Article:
The biting wind prematurely blew the curtain off the dedication stone. ``I will now re-unveil the stone,'' the prince ad-libbed to the crowd's delight.

Across the North Sea (east or northeast winds, force 3 or 4, rain or shower, the BBC shipping forecast warned), bright rectangles of red and orange, pink and purple blooms shivered in the breeze blowing over the flats of Holland, on the official opening day of the Dutch tulip season.

Farther north, Norway's prosperous middle classes headed for the mountains and an Easter skiing holiday. But Oeystein Schmidt stuck close to his Oslo boat club, where on this day he was found scraping varnish off his dear old motorboat.

``To me, this is a pleasure,'' he beamed. But his wife disagreed. ``Next year,'' he said, ``I'll have to go to the mountains.''

The '90s boom has reached into unlikely corners, like Moscow's Sheremetyevo airport, where perhaps 30,000 passengers came and went this day, cellphone-equipped businessmen from the West, luggage-toting tourists from the Russian heartland.

``Where are we going?'' laughed an elderly woman. ``To London! Who would have thought it?''

Prosperity can mean many things. Ask Garibou Ouologuem.

On this day, the goat herder from the edge of the Sahara Desert was keeping watch over his livestock in an Ivory Coast market. He had ridden three days in the back of an open-air truck to bring his goats to the African coast, for sale on the Muslim feast day.

``If I work hard, and bargain well, I can make enough money for six months,'' said the weary but hopeful Ouologuem.

All across Africa, people have high hopes for the new century. But on this day they remained mired in the reality of the old.

In chaotic Nigeria, a giant oil exporter, they lined up for endless hours to buy chronically scarce gasoline. In hapless Kenya, they awoke to news that the Finance Ministry would cut civil servants' salaries 20 percent.

Hard times, worrying times did not discriminate among continents.

In France, 1,000 hardy Parisians marched to protest unemployment, braving a wet and windy Tuesday. ``The best marches are in the rain,'' said protester Luc Martin-Chauffier. ``Adversity brings out the best in us.''

In the springtime hills of West Virginia's coal country, the weather was perfect _ ``a beautiful day to be working,'' said Shirley Inman, driver of a strip mine's 240-ton rock truck.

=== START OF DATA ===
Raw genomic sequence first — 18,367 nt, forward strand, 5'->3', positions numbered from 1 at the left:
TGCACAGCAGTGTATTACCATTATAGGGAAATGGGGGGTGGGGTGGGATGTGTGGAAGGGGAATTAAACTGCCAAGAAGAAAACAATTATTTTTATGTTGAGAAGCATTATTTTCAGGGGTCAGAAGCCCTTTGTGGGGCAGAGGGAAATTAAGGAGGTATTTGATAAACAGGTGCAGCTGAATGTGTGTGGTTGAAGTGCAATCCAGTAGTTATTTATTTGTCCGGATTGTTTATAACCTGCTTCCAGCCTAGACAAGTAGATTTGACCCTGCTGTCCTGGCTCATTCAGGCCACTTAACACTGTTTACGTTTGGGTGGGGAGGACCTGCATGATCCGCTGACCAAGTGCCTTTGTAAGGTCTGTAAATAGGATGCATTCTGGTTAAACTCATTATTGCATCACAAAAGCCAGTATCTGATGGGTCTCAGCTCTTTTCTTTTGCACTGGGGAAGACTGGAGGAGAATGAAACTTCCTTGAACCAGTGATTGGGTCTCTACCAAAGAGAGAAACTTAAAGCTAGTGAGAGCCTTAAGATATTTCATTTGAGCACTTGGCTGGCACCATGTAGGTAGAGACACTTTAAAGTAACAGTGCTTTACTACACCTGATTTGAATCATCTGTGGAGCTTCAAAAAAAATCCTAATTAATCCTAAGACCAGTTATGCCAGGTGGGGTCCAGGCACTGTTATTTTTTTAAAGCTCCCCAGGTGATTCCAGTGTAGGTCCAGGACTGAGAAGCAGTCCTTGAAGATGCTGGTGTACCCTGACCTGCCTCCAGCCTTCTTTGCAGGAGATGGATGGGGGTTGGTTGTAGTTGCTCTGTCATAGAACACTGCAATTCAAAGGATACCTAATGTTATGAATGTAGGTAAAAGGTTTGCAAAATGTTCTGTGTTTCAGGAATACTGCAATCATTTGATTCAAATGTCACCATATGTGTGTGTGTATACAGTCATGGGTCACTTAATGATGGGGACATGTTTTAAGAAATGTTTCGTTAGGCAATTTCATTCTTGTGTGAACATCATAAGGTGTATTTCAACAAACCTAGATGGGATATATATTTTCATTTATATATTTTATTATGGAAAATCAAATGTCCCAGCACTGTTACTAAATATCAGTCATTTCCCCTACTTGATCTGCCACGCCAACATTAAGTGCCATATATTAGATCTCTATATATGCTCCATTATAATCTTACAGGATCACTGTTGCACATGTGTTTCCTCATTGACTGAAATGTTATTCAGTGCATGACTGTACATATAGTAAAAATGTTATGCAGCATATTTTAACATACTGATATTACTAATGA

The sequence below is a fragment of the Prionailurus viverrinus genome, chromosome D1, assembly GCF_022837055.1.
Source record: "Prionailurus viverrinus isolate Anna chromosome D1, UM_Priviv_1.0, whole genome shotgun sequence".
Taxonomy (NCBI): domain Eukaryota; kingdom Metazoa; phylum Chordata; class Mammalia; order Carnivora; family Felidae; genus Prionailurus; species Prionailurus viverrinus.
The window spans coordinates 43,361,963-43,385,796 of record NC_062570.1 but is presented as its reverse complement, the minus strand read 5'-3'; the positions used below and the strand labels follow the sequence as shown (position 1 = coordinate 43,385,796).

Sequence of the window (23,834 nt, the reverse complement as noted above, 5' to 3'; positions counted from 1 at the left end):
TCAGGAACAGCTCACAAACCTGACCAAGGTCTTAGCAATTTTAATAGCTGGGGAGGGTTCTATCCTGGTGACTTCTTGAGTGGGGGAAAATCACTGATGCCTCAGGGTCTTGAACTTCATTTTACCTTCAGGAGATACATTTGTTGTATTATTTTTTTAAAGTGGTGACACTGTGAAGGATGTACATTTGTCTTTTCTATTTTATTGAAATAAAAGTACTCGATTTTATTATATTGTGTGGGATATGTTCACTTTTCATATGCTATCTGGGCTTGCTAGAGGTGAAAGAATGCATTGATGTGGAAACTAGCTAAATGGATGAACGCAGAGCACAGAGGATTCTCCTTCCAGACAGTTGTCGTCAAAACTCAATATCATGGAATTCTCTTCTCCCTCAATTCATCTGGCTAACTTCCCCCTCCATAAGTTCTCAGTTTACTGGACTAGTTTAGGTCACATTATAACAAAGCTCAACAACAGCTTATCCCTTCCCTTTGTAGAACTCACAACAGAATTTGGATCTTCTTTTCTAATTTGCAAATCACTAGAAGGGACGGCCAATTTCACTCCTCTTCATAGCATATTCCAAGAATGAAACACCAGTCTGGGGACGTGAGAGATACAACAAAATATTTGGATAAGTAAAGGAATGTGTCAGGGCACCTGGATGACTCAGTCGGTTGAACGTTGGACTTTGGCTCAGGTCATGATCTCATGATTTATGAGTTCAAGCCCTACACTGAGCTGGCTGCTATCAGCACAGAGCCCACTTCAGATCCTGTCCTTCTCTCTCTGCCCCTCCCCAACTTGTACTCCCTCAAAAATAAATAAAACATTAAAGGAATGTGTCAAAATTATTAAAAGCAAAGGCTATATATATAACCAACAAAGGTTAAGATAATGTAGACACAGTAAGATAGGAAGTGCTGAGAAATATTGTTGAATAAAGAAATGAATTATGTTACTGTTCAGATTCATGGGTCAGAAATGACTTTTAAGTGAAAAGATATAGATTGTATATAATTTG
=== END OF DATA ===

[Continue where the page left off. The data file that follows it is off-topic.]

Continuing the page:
But by day's end, this petite, graying coal miner's daughter was worried. Rumors had spread of a mine buyout. ``We're afraid they may lay some of us off,'' said Inman, 54. ``And I need just a little time to get my pension locked in.''

The worries ran even deeper on the other side of the world, where east Asia wallows in economic crisis.

The rescue squads of the Poh Teck Tung charity, racing through Bangkok's streets in search of urban casualties, told an AP reporter tagging along that the number of suicides and drunk-driving accidents has climbed sharply since Thailand's financial collapse.

Even in China, ``land of the future,'' the future looked increasingly at risk.

Those lining up this day to read job notices posted in Shenzhen, south China, were downhearted. He Xiangfen, 21, newly arrived from the interior, said she was empty-handed after a week's looking. She'll give it a month, she said, then go home.

But in Shenzhen and Paris, West Virginia and South Africa, those who could scrape together the yuan, francs or dollars could lose themselves for a few hours in the world of doomed love called ``Titanic.'' Scalpers in Jordan were demanding $50 a ticket. ``It's worth every penny,'' said second-time viewer Ahmed Dameq.

For those who'd seen enough icebergs, the world's stages offered other diversions this evening: New York opera-goers thrilled to Placido Domingo's ``Stiffelio.'' English fans screamed at the Spice Girls in Manchester's Nynex Arena. And in Rio de Janeiro those aging rockers, the Rolling Stones, blew into town for a date at the Sambadrome.